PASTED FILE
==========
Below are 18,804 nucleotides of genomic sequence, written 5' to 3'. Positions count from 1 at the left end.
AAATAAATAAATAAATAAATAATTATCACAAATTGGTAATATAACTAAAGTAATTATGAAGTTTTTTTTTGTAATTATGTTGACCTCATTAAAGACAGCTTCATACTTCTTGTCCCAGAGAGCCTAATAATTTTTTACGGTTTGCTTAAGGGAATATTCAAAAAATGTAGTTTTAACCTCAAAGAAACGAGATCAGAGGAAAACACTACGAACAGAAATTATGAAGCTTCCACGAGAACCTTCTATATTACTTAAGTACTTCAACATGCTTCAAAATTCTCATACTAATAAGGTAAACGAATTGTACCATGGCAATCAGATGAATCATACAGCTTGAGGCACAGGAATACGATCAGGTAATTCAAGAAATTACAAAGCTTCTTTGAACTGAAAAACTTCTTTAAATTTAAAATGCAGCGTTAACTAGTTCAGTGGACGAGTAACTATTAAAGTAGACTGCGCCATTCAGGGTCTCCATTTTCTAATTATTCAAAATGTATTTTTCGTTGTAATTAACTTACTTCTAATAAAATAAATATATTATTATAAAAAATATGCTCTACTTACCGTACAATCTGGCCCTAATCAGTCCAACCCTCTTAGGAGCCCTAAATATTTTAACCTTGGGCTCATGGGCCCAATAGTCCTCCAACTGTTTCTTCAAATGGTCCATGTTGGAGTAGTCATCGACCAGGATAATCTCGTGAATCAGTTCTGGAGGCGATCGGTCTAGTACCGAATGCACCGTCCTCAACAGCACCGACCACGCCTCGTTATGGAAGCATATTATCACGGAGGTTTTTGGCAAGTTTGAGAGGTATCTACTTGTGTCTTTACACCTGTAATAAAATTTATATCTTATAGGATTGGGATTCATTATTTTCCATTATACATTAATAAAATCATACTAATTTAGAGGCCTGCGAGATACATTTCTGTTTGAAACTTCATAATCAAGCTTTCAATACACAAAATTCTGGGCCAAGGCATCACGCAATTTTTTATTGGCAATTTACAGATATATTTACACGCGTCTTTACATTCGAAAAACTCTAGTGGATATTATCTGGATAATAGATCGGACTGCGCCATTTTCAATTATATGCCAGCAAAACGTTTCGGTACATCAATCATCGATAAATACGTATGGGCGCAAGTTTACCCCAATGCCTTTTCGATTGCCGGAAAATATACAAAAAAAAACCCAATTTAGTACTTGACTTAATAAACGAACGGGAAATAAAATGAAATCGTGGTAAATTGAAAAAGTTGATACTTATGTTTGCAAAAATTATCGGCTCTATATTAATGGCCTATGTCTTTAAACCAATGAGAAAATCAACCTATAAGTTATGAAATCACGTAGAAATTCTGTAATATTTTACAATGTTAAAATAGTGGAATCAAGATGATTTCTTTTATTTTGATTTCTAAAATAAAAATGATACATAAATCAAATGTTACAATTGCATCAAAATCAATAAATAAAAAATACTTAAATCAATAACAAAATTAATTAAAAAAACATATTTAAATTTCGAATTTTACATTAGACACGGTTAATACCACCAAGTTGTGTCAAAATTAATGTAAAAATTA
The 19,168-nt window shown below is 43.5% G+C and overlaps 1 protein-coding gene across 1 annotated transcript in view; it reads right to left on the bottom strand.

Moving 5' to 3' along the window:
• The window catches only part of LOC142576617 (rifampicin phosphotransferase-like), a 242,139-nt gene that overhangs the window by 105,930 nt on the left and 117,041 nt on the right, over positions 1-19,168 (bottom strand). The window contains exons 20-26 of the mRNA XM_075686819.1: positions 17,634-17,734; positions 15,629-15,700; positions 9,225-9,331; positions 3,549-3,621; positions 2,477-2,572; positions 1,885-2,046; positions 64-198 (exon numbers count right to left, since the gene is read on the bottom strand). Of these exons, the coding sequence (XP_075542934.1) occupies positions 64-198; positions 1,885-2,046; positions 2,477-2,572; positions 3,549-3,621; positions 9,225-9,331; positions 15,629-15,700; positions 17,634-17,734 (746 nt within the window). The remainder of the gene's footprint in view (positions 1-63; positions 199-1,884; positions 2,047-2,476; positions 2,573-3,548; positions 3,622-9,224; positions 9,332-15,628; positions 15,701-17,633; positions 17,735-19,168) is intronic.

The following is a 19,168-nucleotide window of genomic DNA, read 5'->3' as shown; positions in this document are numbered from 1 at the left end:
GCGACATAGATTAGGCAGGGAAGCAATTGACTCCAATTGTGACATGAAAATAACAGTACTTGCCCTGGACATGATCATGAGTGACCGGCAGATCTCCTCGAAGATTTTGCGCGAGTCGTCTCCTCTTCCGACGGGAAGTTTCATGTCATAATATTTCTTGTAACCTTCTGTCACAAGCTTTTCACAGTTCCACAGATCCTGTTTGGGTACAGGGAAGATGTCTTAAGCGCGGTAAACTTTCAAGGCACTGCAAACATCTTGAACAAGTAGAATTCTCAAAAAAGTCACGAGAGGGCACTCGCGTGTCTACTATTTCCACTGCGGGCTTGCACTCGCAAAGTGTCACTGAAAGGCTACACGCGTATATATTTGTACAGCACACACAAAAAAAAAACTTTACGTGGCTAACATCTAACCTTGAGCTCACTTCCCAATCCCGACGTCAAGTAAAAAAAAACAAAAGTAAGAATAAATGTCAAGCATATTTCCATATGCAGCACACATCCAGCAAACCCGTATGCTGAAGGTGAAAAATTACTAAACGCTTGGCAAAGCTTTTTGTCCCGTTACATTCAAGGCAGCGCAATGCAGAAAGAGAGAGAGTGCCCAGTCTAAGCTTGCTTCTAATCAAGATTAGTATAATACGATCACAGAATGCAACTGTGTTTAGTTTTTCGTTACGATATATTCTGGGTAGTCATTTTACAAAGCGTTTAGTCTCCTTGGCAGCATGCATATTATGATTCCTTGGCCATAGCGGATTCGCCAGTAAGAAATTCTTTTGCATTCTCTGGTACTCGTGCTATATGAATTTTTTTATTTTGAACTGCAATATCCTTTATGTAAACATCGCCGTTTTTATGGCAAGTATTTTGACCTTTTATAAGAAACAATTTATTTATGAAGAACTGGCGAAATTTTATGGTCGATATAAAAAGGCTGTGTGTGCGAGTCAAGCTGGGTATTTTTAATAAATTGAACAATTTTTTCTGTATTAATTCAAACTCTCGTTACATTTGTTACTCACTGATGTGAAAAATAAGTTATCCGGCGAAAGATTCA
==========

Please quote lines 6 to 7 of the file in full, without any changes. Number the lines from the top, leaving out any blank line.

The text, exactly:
The following is a 19,168-nucleotide window of genomic DNA, read 5'->3' as shown; positions in this document are numbered from 1 at the left end:
GCGACATAGATTAGGCAGGGAAGCAATTGACTCCAATTGTGACATGAAAATAACAGTACTTGCCCTGGACATGATCATGAGTGACCGGCAGATCTCCTCGAAGATTTTGCGCGAGTCGTCTCCTCTTCCGACGGGAAGTTTCATGTCATAATATTTCTTGTAACCTTCTGTCACAAGCTTTTCACAGTTCCACAGATCCTGTTTGGGTACAGGGAAGATGTCTTAAGCGCGGTAAACTTTCAAGGCACTGCAAACATCTTGAACAAGTAGAATTCTCAAAAAAGTCACGAGAGGGCACTCGCGTGTCTACTATTTCCACTGCGGGCTTGCACTCGCAAAGTGTCACTGAAAGGCTACACGCGTATATATTTGTACAGCACACACAAAAAAAAAACTTTACGTGGCTAACATCTAACCTTGAGCTCACTTCCCAATCCCGACGTCAAGTAAAAAAAAACAAAAGTAAGAATAAATGTCAAGCATATTTCCATATGCAGCACACATCCAGCAAACCCGTATGCTGAAGGTGAAAAATTACTAAACGCTTGGCAAAGCTTTTTGTCCCGTTACATTCAAGGCAGCGCAATGCAGAAAGAGAGAGAGTGCCCAGTCTAAGCTTGCTTCTAATCAAGATTAGTATAATACGATCACAGAATGCAACTGTGTTTAGTTTTTCGTTACGATATATTCTGGGTAGTCATTTTACAAAGCGTTTAGTCTCCTTGGCAGCATGCATATTATGATTCCTTGGCCATAGCGGATTCGCCAGTAAGAAATTCTTTTGCATTCTCTGGTACTCGTGCTATATGAATTTTTTTATTTTGAACTGCAATATCCTTTATGTAAACATCGCCGTTTTTATGGCAAGTATTTTGACCTTTTATAAGAAACAATTTATTTATGAAGAACTGGCGAAATTTTATGGTCGATATAAAAAGGCTGTGTGTGCGAGTCAAGCTGGGTATTTTTAATAAATTGAACAATTTTTTCTGTATTAATTCAAACTCTCGTTACATTTGTTACTCACTGATGTGAAAAATAAGTTATCCGGCGAAAGATTCA